Why Do Flowers Have Color? A Closer Look with Foldscope

Flowering plants belong to a group called angiosperms and the first flowering plant existed somewhere around 160 million years ago. Since then, flowering plants have become extremely diverse, as we can see today in their range of shapes, colors, sizes, and smells.

Many flowers derive their colors from the production of pigments called anthocyanins (red, pink, purple, and blue in particular).

Geranium foldscope

The Foldscope was used to view a slide of a Geranium flower petal at different magnifications and a cell phone recorded the images. This Geranium flower gets its purple pigment from anthocyanin, which can  be seen occupying most of the volume of the cells (140 X and 480 X on the right).

So why do plants have color? In nutshell, it’s for sex. Plants can’t go anywhere, so they need help to disperse their genetic material and pass on their traits to the next generation. Some plants utilize the wind or other indirect methods for transfer, while other plants recruit animals to aid in the reproductive process. Bright colors in flowers can act to attract birds, bees, and other insects which visit multiple flowers and spread pollen (containing the plant gametes, or sperm cells) along the way.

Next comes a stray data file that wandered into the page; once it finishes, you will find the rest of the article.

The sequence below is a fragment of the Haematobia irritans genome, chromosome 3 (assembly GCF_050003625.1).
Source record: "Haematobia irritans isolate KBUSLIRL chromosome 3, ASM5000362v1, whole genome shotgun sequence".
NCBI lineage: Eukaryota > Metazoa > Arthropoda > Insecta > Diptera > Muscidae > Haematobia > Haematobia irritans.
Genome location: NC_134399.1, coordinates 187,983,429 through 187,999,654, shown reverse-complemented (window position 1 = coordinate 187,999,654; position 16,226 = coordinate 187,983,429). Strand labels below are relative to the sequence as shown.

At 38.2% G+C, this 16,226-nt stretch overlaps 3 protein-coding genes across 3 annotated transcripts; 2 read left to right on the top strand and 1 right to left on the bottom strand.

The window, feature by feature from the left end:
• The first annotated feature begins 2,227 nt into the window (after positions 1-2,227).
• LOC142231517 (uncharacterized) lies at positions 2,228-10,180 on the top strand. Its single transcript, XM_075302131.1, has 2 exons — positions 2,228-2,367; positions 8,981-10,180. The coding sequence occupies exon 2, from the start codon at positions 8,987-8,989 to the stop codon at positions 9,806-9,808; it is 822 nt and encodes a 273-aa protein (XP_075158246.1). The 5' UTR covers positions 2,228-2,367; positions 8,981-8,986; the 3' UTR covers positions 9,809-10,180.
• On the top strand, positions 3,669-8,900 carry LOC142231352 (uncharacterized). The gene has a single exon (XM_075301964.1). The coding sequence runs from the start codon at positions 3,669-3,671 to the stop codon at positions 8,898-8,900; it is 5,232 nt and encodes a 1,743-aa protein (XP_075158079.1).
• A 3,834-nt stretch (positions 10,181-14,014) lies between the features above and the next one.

There you go – a quick and dirty explanation of flower color and a cool little experiment with the 50-cent paper microscope!



You can follow me on Twitter @AaronPomerantz and the Foldscope researchers @PrakashLab

One Comment Add yours

  1. laksiyer says:

    Fabulous . Looking forward to your posts from the wild– Our own little NG. A topic which fascinated me to no end was gene silencing in Petunia flowers and I have noticed natural variegation in many flowering plants used in decoration. However, one wonders what the prevalence of this is in the wild.

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